Diet Plan for Diabetes — What to Eat and Avoid With Diabetes

Diabetes mellitus, also referred to as diabetes, is a group of diseases that occurs when the body's blood glucose levels are too high. Blood glucose, commonly known as blood sugar, comes from the food we eat and is the primary source of energy in the body. Insulin, secreted by the pancreas, facilitates the sugar from the blood to get into your cells, to be stored or used as energy. For someone with diabetes, their body cannot produce sufficient insulin or can't use it effectively. If the diabetes is left untreated, it can result in permanent damage to your kidneys, nerves, eyes, and other organs.


Symptoms of diabetes can be triggered by rising blood sugar levels.

General Symptoms

Given below are some of the symptoms of diabetes:

  • Extreme fatigue
  • Weight loss
  • Increased hunger
  • Frequent urination
  • Increased thirst
  • Sores that do not heal
  • Blurry vision

Symptoms in Men

Along with the general symptoms, men with diabetes may suffer from erectile dysfunction (ED), poor muscle strength, and decreased sex drive.

Symptoms in Women

Women living with diabetes can experience symptoms such as dry, itchy skin, yeast infections, and UTIs.

Type 1 Diabetes Symptoms

Given below are the symptoms for Type 1 diabetes:

  • Weight loss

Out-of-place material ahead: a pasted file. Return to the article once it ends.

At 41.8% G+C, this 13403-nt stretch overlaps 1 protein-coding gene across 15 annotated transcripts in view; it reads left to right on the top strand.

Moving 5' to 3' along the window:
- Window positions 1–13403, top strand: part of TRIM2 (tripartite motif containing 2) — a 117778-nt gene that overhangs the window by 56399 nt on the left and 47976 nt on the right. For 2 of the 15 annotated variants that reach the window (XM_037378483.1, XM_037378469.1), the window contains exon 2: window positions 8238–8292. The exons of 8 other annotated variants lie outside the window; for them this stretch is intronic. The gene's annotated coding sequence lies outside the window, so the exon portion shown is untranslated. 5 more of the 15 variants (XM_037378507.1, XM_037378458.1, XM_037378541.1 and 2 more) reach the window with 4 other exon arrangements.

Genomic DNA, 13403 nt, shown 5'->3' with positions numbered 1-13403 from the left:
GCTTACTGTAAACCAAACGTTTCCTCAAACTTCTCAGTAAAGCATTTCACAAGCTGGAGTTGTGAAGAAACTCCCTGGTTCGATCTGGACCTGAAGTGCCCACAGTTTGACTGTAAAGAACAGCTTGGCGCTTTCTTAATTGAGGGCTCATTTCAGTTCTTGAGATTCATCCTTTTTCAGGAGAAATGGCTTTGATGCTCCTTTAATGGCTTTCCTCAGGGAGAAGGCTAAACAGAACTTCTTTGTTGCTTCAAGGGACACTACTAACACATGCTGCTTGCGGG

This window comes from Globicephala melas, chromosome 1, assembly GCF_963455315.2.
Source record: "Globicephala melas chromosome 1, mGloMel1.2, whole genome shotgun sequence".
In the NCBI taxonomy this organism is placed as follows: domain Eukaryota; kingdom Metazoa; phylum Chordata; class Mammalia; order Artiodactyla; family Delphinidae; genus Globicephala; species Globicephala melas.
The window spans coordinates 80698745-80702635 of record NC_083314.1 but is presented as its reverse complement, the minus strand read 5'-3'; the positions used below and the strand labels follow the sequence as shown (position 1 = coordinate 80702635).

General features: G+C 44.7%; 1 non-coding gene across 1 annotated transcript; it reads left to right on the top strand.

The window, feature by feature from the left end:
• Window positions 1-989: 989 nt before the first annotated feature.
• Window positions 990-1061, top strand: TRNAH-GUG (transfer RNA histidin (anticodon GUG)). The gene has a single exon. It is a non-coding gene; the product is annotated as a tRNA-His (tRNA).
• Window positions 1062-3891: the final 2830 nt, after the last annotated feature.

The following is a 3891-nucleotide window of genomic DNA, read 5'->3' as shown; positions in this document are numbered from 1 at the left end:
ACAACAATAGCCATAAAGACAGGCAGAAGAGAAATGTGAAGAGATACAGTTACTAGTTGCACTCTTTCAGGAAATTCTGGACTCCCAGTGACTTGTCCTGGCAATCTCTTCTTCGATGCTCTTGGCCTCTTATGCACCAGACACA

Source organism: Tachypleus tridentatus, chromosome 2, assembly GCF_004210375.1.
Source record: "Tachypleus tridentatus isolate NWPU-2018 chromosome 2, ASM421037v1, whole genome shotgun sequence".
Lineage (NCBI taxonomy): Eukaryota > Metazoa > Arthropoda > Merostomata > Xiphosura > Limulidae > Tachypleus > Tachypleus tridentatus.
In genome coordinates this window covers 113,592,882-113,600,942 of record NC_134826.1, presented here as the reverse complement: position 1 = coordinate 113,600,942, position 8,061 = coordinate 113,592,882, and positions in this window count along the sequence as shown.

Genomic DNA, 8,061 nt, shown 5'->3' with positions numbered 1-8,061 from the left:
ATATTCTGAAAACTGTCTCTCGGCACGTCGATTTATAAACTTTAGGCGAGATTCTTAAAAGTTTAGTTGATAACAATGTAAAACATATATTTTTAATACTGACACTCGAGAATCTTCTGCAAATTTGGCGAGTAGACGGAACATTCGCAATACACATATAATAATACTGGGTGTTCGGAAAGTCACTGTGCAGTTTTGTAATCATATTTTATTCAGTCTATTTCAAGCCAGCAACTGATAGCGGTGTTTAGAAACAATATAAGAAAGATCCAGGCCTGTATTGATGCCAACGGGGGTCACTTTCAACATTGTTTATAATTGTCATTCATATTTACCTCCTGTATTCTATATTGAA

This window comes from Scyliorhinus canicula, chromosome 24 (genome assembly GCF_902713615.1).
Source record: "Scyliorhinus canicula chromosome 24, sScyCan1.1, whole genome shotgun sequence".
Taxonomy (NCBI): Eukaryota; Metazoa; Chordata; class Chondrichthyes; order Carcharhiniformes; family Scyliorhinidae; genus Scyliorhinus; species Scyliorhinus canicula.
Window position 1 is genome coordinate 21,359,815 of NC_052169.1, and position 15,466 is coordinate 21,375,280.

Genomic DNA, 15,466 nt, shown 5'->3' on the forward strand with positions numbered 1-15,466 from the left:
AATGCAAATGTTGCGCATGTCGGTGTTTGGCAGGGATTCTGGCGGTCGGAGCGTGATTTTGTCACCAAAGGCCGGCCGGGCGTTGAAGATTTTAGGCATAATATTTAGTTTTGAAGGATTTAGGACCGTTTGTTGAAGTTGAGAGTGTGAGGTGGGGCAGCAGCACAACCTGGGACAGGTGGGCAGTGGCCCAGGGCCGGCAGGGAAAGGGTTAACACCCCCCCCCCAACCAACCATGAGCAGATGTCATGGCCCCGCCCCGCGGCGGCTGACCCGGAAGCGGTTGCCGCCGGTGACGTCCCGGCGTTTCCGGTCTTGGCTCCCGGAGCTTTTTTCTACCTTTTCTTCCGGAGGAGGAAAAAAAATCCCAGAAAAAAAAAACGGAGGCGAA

• Tiredness
  • Extreme hunger
  • Blurry vision
  • Increased thirst
  • Frequent urination

Type 1 diabetes may also result in mood changes in some people.

Type 2 Diabetes Symptoms

Symptoms of type 2 diabetes may include the following:

  • Tiredness
  • Increased urination
  • Increased hunger
  • Sores that are slow to heal
  • Increased thirst
  • Blurry vision

In some cases, it may also result in recurring infections as higher glucose levels make it difficult for the body to heal.

Gestational Diabetes

Gestational diabetes in women does not cause any symptoms. The only way to detect it is during a routine blood sugar test or oral glucose tolerance test that is mostly undertaken between the 24th and 28th weeks of gestation.

In some cases, women with this condition will also experience frequent urination or increased thirst.


Different causes are linked to different types of diabetes. 

Type 1 Diabetes